Survey respondents said they would avoid emergency treatment, even with heart attack symptoms, because of the pandemic. File photo by John Angelillo/UPI | License Photo
Aug. 19 (UPI) -- About one in five adults would avoid going to the hospital due to fears of COVID-19 exposure even if they are experiencing symptoms of emergency medical conditions, a survey published Thursday by JAMA Network Open found.
Among 933 adults respondents from across the United States, 17% indicated that if they had heart attack symptoms, they still would "prioritize avoidance of COVID-19 exposure" in the emergency room and not seek treatment, the data showed.
Just over 25% said they would make the same decision with appendicitis symptoms, the researchers said.
Those who would opt against emergency medical treatment cited concerns over contracting COVID-19 from other patients or the staff in crowded emergency rooms, according to the researchers.
"Fear of becoming infected with COVID-19 in healthcare settings has led many people to forego medical tests and consultations," study co-author Brennan Spiegel told UPI in an email.
"On the one hand, this is understandable because people are hardwired to ... avoid infections, but on the other hand, avoiding necessary care can lead to severe, and even catastrophic, health outcomes," said Spiegel, a professor of medicine and public health at Cedars-Sinai in Los Angeles.
Many hospitals and healthcare facilities discontinued non-essential treatment services during the pandemic to limit spread of the virus and ensure they had sufficient staff to manage patients with COVID-19.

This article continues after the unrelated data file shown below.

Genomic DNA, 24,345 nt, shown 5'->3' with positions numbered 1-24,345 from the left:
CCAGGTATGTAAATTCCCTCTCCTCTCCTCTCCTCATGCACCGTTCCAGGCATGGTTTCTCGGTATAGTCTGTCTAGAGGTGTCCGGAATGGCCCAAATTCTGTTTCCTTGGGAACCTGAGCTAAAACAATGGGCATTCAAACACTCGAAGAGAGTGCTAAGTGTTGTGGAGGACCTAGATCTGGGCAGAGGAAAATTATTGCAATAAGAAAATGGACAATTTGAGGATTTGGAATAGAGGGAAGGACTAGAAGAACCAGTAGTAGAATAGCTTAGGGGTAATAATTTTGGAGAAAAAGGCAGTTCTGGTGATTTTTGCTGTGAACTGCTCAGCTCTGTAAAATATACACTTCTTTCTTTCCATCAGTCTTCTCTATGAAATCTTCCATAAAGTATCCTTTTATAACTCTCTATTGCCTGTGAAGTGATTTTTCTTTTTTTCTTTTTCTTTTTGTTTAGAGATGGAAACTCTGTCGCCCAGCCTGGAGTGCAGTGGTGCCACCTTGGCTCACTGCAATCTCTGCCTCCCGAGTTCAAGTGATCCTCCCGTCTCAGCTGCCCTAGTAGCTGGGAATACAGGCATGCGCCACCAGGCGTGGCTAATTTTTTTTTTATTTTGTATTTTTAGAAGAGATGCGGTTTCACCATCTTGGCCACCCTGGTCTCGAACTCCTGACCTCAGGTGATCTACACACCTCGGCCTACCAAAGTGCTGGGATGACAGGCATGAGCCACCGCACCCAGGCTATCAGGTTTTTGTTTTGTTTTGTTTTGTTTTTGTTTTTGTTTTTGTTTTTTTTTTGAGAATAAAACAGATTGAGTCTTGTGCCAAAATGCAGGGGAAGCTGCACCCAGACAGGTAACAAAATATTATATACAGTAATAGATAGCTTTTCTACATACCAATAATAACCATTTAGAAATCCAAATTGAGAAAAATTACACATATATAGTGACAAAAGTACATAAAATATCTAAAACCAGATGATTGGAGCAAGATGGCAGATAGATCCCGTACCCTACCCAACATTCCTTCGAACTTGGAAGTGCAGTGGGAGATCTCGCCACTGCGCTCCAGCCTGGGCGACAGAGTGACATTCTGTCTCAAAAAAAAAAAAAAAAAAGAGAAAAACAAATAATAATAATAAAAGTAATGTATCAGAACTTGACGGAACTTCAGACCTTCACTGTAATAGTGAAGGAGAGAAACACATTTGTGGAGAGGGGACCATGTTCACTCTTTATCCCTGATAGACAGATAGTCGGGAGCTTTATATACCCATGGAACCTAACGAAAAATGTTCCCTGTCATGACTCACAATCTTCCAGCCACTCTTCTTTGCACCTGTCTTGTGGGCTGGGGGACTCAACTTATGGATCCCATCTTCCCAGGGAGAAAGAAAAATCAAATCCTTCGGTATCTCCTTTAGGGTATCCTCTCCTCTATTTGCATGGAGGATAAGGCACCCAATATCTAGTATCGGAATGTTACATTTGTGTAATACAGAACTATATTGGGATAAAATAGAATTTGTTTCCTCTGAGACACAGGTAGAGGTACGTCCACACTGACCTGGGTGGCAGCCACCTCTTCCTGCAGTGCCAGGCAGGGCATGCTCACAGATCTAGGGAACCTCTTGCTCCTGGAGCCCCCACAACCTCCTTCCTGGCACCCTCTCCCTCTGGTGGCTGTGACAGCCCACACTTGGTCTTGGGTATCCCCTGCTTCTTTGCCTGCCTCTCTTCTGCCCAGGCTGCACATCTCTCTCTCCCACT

However, they continued to provide care to patients with life-threatening conditions, while taking precautions to limit risk.
In addition, several studies have found that a significant number of people across the country avoided these medical facilities over the past 18 months because they were concerned about being exposed to the virus.
For this survey, Spiegel and his colleagues surveyed 933 adults in the United States using an online questionnaire.
Respondents were questioned across a roughly one-year period, beginning June 1 last year and ending May 31, the researchers said.
They were asked specifically whether they would seek emergency care if they experienced symptoms of a heart attack, such as chest pain, or appendicitis, such as severe abdominal pain, according to the researchers.
Those with a "usual source of care," such as a regular primary care physician or specialist, were about 50% less likely to avoid seeking emergency treatment during the pandemic, the data showed.
This is likely due to their having more access to high-quality care, more experience in navigating healthcare systems and more established relationships with providers, the researchers said.
"During the COVID-19 pandemic and future infectious outbreaks, healthcare systems and public health organizations should develop communication strategies for patients and the community at large that describe the institutions' safety measures," Spiegel said.
These can "reassure [the public] and encourage [them to pursue] timely healthcare for critical and routine needs," he said.